Getting the best from variable-speed pumps installed in parallel

Using variable-speed pumps in secondary chilled-water systems can reduce pumping energy by more than two-thirds. In the traditional arrangement, the variable-speed drive is programmed to maintain a pressure at the location of the differential-pressure sensor. As demand for cooling reduces, the 2-port valves start to close, and the differential pressure across the load increases. The drive then slows the pump to maintain the set value.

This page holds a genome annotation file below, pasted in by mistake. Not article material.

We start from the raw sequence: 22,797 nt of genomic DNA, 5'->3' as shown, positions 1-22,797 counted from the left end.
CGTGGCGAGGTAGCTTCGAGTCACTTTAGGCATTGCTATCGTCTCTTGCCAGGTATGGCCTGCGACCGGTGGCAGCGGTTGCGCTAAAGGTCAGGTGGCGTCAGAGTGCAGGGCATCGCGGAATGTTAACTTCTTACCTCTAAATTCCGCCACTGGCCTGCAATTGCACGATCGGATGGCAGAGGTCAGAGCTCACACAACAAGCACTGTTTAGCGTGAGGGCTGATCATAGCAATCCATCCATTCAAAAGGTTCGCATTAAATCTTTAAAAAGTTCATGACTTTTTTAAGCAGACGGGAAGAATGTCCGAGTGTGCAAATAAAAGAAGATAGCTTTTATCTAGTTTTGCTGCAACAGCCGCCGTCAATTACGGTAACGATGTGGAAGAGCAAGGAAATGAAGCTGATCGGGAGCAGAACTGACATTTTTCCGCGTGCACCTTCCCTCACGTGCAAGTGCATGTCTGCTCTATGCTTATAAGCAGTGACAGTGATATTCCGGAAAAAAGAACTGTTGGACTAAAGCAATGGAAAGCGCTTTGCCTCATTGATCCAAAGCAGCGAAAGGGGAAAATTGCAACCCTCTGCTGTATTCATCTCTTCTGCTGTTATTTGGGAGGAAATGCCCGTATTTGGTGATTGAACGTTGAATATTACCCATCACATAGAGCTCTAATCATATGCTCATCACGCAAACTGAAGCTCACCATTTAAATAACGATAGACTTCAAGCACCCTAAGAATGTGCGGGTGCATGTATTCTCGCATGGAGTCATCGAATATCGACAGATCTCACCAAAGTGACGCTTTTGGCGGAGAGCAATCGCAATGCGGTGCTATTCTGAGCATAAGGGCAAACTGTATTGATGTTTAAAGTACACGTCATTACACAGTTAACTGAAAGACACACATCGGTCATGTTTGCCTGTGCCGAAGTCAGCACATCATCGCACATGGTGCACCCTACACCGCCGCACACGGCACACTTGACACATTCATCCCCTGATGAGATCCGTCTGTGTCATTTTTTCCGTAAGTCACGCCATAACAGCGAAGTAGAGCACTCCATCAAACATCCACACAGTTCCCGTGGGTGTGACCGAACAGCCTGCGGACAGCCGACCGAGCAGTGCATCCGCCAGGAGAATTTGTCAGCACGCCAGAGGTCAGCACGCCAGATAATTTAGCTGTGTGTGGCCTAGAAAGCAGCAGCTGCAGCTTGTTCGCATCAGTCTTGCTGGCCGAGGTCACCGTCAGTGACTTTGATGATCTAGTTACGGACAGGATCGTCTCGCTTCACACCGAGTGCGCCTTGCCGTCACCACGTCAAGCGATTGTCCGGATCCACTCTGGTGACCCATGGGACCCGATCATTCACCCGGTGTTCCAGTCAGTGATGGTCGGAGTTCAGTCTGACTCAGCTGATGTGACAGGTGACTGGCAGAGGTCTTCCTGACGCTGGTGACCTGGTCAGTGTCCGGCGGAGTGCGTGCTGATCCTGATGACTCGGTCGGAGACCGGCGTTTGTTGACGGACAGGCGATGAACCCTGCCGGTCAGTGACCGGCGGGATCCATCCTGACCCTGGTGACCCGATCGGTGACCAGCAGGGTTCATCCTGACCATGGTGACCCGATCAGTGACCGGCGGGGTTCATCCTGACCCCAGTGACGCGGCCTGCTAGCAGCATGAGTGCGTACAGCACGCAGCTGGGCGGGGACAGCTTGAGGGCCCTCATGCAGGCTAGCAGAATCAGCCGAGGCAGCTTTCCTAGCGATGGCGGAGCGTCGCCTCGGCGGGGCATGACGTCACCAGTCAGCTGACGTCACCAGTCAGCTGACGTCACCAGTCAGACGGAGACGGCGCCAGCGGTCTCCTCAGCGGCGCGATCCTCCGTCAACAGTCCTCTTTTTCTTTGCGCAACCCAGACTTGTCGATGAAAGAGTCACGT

Variable-speed drives for pumps are generally accepted — but how can their benefits be maximised — especially when several pumps are installed in parallel. WAYNE ROSE discusses the issues to be considered.The benefits of variable-speed pumps in variable volume systems are widely accepted and the advantages of lower energy cost, accurate comfort control, reduced system component wear and reduced plant room noise levels have been discussed in some depth. The underlying principles governing improvements in pump energy efficiency are also gaining greater understanding among professionals outside building-services — particularly the ‘cube law’ which dictates that a 20% reduction in speed equates to a 50% reduction in power absorbed. The focus is not whether to install variable-speed pumps, but how to derive best efficiency from a system. This raises additional factors that have the capacity to reduce or increase the efficiency of the system. • How best to manage pumps connected in parallel. • Location of differential-pressure sensors for optimum performance • Compatibility of individual system components and synergy of control logic Pumps in parallel Using variable-speed pumps in secondary chilled-water systems can reduce pumping energy by more than two thirds, making it a highly attractive solution for new and retrofit installations. When the maximum cooling requirement of the building is large, and hence the power of the pumps, it can be advantageous to split the duty across several pumps in parallel. Variations in flow rate can then be achieved by switching pumps on and off to meet demand using only the amount of energy required to meet the momentary requirement. Splitting the duty across a number of pumps gives security of supply in the event of pump fault or routine maintenance, as additional pumps are available to satisfy demand. When pumps are selected for operation in parallel, the combination of system characteristic and pump head/flow curve are such that sufficient flow increases are possible as each pump is staged on and that no pumps are operating at the end of their curve as pumps are staged off. A common control philosophy for this type of arrangement is ‘cascade control’, with one variable-speed pump used until it cannot provide the required flow or pressure — at which point a fixed-speed support pump is staged on. From an operational standpoint, mixing variable-speed and constant-speed pumps saves energy, and capital costs are contained because there is only one variable-speed drive. There are, however, issues to be addressed. Accuracy of control is reduced, as a ‘staging bandwidth’ is generated around the set point to prevent hunting of support pumps. Energy consumption is not optimised as the variable-speed pump is often operating in an inefficient area of its operating region. Cascade control on chilled water applications can also increase the risk of pump damage if the variable-speed pump is operating at a low speed and cannot overcome the back pressure on its non-return valve caused by a fixed-speed support pump. This ‘back-pressure’ problem can also occur on systems where each pump is variable speed and all pumps do not run at the same speed when staged on. By operating all pumps under variable-speed control it is possible to stage pumps in and out so that hydraulic efficiency is maintained and reduced wear on pumps is achieved by operating them in a stable area of their operating range. This is referred to as ‘best-efficiency staging’ and gives superior energy savings over other control methodologies. In a best-efficiency- staging system, a master controller stages slave VSD pumps in and out to suit demand and exports a reference signal to ensure that all pumps are running at the same speed. The system considers pump and system data to determine whether pumps are staged in or out: i.e. is it more efficient to run three pumps at reduced speed rather than two pumps at full speed? Typical multi-pump systems in the past have required flow-measurement equipment to determine staging requirements. However, with a best-efficiency staging system, only pressure measurement is required. Locating differential-pressure sensors The next issue is where best to position sensors. With any variable-volume system controlled on differential pressure, the location of sensors will have an important impact on energy efficiency of the system. In this type of system, the pressure created depends on the sensor location and the VSD’s set point. If the sensor is at the pump, you must provide full design head, giving only minimal energy savings over a fixed-speed system. If the sensor is out in the system, you automatically take advantage of the variable head losses as flow decreases, and come closer to cube-law energy savings. Some systems require the monitoring and control of two loads that differ in size and pressure drop: i.e. two zone control. This type of control is also possible with best-efficiency staging systems. Recent advances in technology have provided system designers with alternatives to the ‘trial-and-error’ of determining optimum sensor position. One solution involves sensorless pumps, in which the inverter, attached to the body of the pump itself, enables the pump to calculate its own speed requirements based on the load on it at any one time. During operation, the power and speed of the pump are monitored by the inverter. Embedded in the memory of the speed controller are pump-performance curves for 10 different speeds. This data is programmed during manufacture of the pump and includes power, pressure and flow across the flow range of that specific pump. So, as long as the inverter can identify the power and speed of the pump, it can determine the hydraulic performance and position in the pump’s head-flow characteristics. The speed controller then regulates the pump to ensure that only the required energy for its current base-load is used. Another approach is to interface sensors directly with selected conventional zone control valves in strategic locations, where they reflect the operation of similar adjacent zones and measure overall system status. Purpose-designed control technology then interprets load requirements and minimises pump speed, whilst ensuring all load requirements are satisfied. Speed is retained to within ±5 rev/min to maximise energy savings. The sum of the parts Lastly, a key factor in under-performance of HVAC systems utilising variable-speed pumps is the ‘mismatching’ of individual system components. Increasingly, particularly in large projects, the move has been towards pre-engineering and packaging of complete systems, often from a single manufacturer, to ensure consistency and synergy of operational parameters across the entire system. In summary, by concentrating on the factors discussed above, potential benefits, include improved pressure control, greater security of supply and reduced energy cost — with 10% to 15% savings feasible compared to similar systems. Other advantages can include reduced maintenance, fewer components, reduced on-site costs (through building the package at the factory), less site commissioning and single-source accountability for the entire system. Wayne Rose is product manager with Armstrong Holden Brooke Pullen, Peartree Road, Stanway, Colchester, Essex CO3 5JX.